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By July 16, Paramount’s Transformers: Age of Extinction had earned 1.82 billion yuan (US $290 million) in only 20 days of release on China’s mainland, surpassing the box office numbers from all the previous Transformers movies. Nevertheless, Chinese media reported more about its product placement than box office performance, plot or special effects. Even a Chinese snack that is hardly-known outside the country called Zhou Hei Ya (Zhou’s Black Duck) scored a major appearance. Some joked that the film transformed product placement to China, and that it exclaims “Chinese ads, transform and roll out” rather than “Autobots, transform and roll out!”
Actually, it wasn’t even the first appearance of Chinese product placement in the Transformers franchise. In 2009, Metersbonwe, a Chinese clothing brand, made a showing in Transformers: Revenge of the Fallen, inspiring envy in competing brands. Eye-catching logos of both Metersbonwe and TCL, a home electronics brand, could be seen on main villain of Transformers: Dark of the Moon, and an Asian face even spoke the words, “It's shuhua milk (a Chinese brand)” with the carton in his hand. ThinkPadEdge, Lenovo’s latest computer offering, transformed into a small robot in the movie, helping boost its sales by 30 percent the month the film was in theaters.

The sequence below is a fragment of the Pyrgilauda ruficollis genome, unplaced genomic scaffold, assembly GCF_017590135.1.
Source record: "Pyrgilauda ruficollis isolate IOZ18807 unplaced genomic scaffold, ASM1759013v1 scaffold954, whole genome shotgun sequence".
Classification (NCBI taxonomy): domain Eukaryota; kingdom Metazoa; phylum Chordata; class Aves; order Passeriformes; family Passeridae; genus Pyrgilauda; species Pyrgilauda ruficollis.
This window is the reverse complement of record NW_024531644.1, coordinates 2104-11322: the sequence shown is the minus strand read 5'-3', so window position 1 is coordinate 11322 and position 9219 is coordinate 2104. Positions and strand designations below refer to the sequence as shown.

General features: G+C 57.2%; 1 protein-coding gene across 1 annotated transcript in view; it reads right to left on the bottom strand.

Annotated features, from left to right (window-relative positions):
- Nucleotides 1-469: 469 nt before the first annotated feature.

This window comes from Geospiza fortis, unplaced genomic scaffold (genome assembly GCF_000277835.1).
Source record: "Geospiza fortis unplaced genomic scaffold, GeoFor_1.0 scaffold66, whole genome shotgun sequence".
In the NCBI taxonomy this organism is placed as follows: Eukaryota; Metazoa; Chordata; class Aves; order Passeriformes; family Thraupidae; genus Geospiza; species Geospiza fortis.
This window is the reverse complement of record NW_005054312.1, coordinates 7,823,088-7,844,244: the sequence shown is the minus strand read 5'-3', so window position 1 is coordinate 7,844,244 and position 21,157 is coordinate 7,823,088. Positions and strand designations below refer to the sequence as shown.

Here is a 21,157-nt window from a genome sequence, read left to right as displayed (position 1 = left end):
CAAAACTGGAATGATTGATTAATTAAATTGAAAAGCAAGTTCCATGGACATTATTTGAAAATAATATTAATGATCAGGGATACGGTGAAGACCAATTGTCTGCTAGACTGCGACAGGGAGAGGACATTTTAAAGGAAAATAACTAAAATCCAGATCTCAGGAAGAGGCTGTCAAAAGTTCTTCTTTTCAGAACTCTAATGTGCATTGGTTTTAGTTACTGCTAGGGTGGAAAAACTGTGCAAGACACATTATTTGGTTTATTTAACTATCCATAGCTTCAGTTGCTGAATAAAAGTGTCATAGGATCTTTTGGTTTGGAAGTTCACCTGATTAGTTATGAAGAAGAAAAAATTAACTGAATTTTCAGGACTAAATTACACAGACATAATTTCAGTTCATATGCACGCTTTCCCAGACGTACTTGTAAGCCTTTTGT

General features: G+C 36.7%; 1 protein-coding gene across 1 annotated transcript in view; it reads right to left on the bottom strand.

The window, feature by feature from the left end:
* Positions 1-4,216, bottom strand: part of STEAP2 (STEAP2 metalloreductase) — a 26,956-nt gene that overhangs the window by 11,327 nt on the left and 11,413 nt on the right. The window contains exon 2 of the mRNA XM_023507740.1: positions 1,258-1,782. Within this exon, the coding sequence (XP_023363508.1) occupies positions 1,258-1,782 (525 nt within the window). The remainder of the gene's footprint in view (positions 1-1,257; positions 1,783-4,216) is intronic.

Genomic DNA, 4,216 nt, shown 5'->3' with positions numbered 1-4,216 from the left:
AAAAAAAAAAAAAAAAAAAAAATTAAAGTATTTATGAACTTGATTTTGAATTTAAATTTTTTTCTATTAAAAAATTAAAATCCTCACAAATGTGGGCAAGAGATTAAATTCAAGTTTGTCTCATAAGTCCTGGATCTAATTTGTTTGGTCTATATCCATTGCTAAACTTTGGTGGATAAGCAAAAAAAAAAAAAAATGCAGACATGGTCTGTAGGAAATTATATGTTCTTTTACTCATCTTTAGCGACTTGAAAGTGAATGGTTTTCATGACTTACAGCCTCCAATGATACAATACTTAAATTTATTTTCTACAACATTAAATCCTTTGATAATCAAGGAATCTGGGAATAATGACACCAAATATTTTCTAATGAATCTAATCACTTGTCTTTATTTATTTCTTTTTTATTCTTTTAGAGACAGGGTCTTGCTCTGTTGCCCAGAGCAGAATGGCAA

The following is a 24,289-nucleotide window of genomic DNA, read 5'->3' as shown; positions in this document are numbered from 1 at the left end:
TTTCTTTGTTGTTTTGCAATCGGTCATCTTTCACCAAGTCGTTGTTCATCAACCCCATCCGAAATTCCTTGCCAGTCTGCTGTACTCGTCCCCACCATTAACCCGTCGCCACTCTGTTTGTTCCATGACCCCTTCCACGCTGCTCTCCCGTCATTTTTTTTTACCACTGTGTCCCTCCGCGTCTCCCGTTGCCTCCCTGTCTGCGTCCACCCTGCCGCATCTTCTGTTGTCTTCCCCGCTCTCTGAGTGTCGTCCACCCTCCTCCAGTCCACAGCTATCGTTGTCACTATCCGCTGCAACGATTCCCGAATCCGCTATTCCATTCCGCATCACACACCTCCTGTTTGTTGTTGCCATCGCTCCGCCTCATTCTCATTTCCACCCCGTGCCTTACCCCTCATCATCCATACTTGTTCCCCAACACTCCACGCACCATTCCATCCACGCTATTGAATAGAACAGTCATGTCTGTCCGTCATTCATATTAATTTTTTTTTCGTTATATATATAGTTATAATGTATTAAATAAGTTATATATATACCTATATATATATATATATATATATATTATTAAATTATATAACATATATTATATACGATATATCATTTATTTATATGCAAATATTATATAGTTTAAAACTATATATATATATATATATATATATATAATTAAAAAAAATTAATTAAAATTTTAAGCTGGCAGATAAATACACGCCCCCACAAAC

This explains why Paramount was shocked by Chinese enterprises’ passion during placement bidding for Transformers: Age of Extinction: More than a dozen famous Chinese enterprises, mostly from sectors of IT, cars and consumer products, made bids. Some of their ideas were rejected by Paramount. Zhou’s Black Duck, for example, hoped to be depicted feeding transformers their duck necks, but the production team insisted that robots don’t eat. However, the products still made a cameo in a refrigerator.
Product placement has seldom been a problem for Michael Bay, who began as an ad director. He is of the opinion that nobody cares much about it as long as the movie is entertaining. Most big-budget superhero films such as Batman, Spider-man, and Iron Man rely on heavy product placement to help offset their massive costs. The vehicles used in Transformers: Age of Extinction, for instance, cost a total of US$20 million. Chinese ads each contributed at least a million dollars.
Chinese enterprises collaborated with Paramount in two main ways: product placement and copyrights. For product placement, sponsors would rather pay by the second like they do on TV, which doesn’t work in movies because the rhythm is too quick to allow a long pause on their logo.